“SGR will, of course, have a positive impact on quality and excellence in Saudi universities along with improving their image among the academic community and raising competitiveness among higher education institutions,” Alfantookh said.

Samir Khalaf Abd-El-Aal, research professor at the Biotechnology Research Institute of the National Research Centre in Cairo, told University World News that establishing a ranking system for local universities is a good start in the right direction to link universities and higher education institutions to local developmental needs.

“The ranking must use performance indicators that can be measured on the ground, not just adjusted by universities on paper,” Abd-El-Aal said.

“As universities must act as dynamic promoters of innovation, economic growth and sustainable development, the ranking system must use performance indicators that accelerate the transformation of traditional Saudi universities to a university 4.0 model, as well as entrepreneurial and innovative universities,” he added.

Abd-El-Aal’s views are supported by several studies which indicate that the global university ranking system and number of patents should not be the only metric for evaluating Saudi universities. Other parameters should also be considered to ensure universities fulfil their economic and social duties.

While there are some indications that Saudi Arabia’s universities are advancing in global university rankings, a recent Saudi study entitled “Saudi Universities’ Rapid Escalation in Academic Ranking Systems: Implications and Challenges” indicates that despite a rise in academic rankings along with higher scientific output in some Saudi universities, the role of Saudi universities in industrial collaboration, technology advancement and economic prosperity is low because of their weak performance in entrepreneurship, innovation and research commercialisation.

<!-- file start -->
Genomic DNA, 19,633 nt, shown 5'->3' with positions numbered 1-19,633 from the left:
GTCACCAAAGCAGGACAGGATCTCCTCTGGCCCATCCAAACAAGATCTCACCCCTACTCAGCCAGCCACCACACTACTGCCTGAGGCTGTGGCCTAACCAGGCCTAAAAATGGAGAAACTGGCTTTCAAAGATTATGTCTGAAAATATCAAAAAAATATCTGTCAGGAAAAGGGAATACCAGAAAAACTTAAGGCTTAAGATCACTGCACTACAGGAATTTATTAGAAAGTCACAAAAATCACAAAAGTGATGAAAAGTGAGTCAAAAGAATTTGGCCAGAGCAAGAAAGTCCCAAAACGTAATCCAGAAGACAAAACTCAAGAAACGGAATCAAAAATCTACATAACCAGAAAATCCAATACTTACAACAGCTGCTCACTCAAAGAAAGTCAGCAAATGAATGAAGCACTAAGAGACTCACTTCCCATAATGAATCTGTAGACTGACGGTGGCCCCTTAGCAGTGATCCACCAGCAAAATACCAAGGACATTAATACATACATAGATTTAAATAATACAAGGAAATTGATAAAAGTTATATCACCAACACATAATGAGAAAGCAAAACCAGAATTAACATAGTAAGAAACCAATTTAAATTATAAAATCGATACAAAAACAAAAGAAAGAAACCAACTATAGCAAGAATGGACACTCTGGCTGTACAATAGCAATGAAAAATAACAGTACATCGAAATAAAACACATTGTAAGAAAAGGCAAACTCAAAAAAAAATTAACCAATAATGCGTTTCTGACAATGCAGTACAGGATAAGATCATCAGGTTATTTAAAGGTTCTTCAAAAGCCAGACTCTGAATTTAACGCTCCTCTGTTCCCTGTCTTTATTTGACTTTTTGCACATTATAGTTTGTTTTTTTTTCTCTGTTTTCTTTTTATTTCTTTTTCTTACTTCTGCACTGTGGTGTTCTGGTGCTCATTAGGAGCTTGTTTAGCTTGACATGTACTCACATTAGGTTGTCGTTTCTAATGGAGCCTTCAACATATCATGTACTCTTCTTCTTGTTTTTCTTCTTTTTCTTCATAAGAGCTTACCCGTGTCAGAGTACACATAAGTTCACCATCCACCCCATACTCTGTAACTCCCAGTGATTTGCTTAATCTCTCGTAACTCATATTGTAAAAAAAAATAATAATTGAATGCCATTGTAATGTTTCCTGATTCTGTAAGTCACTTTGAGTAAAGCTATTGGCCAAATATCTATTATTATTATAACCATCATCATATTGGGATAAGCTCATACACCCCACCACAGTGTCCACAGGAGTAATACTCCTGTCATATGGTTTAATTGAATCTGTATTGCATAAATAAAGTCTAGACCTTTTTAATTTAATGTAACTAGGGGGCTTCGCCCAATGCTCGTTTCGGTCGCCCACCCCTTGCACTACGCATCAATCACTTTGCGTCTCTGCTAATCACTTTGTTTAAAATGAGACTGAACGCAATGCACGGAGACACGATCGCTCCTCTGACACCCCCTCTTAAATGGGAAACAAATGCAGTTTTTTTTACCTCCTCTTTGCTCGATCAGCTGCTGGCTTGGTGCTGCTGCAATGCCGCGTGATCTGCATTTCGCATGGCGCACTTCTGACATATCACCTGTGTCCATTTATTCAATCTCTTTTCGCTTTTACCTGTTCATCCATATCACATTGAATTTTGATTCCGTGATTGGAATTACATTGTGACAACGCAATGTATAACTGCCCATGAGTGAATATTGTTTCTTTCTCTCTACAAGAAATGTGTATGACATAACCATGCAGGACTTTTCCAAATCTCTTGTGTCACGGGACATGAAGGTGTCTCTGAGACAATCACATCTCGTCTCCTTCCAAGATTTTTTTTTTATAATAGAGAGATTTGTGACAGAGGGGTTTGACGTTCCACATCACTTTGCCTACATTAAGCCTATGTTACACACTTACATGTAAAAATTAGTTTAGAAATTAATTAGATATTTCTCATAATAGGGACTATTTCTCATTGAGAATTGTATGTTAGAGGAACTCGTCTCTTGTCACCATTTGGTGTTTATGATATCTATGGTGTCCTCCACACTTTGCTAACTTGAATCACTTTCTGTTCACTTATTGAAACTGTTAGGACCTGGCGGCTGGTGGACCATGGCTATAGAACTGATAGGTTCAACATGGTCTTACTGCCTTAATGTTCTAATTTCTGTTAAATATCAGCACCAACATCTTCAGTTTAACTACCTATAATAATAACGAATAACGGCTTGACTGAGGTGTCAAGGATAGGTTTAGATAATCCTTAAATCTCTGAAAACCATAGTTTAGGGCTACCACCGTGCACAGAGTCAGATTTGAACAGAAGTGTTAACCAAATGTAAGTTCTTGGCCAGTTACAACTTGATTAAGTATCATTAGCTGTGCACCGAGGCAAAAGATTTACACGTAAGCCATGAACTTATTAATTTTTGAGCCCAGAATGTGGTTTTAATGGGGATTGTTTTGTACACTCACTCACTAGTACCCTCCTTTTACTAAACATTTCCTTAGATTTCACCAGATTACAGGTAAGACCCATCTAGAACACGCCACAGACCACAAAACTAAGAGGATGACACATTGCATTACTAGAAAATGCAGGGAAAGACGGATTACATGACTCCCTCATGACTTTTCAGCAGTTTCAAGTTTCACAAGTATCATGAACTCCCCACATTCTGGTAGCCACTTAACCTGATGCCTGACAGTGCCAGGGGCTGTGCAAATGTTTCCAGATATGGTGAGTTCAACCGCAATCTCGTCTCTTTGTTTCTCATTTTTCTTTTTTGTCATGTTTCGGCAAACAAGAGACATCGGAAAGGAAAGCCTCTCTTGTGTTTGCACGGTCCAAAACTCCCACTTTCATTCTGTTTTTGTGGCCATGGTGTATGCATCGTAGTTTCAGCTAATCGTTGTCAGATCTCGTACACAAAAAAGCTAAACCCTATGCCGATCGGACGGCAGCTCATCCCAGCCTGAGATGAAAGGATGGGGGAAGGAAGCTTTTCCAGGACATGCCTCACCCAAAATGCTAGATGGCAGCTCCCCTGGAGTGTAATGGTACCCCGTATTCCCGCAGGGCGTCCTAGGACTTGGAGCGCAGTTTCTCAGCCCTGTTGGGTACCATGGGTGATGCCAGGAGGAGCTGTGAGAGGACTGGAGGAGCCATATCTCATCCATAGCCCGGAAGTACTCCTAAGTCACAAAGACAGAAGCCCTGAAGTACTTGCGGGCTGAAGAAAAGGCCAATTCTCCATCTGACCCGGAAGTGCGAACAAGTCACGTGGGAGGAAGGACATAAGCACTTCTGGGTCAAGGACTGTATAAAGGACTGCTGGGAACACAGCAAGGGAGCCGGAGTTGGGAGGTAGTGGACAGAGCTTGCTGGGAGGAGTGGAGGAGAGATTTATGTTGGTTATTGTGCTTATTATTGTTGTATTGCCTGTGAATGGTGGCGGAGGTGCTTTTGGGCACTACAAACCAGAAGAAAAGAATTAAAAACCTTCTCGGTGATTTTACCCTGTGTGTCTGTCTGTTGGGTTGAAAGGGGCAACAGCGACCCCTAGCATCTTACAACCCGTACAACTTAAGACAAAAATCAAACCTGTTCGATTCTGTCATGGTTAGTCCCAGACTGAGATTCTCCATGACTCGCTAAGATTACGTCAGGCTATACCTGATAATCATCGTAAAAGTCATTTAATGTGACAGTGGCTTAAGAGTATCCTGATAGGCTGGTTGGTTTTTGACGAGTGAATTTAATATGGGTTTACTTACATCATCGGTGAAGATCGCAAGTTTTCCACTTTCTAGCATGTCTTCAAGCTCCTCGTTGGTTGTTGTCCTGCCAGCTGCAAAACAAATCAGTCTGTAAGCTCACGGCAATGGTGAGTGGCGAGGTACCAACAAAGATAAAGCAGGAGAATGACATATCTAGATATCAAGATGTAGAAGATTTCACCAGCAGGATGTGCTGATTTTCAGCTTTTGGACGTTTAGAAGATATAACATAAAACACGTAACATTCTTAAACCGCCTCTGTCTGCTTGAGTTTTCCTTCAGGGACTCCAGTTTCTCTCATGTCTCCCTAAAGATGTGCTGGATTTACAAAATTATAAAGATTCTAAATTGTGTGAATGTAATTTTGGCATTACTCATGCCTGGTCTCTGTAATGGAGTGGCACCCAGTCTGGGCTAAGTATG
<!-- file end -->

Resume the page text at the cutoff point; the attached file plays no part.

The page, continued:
The danger of promoting mediocrity

Professor Atta-ur-Rahman, a UNESCO Science Prize laureate and former coordinator general of the Standing Committee on Scientific and Technological Cooperation of the Organisation of Islamic Cooperation, which includes Saudi Arabia, told University World News the national ranking system for Saudi universities was an “excellent” idea, but had some caveats.

“One needs to make sure that the new system does not hide creativity and entrepreneurship but enhances it,” said Atta-ur-Rahman, who is also a former federal minister of education in Pakistan.

“For instance, 45% marks are proposed for quality of teaching and learning while there is no objective way to assess the quality of teaching except to get some approximate indication by anonymous student evaluations,” Atta-ur-Rahman said.

“Allocation of such a high percentage of marks to such a subjective and weakly measurable parameter will mask quality and creativity, and promote mediocrity.

“Similarly, employability of students is another very rough subjective indicator which can only be accurately assessed through regular, accurate nationwide annual surveys that are never performed,” Atta-ur-Rahman said.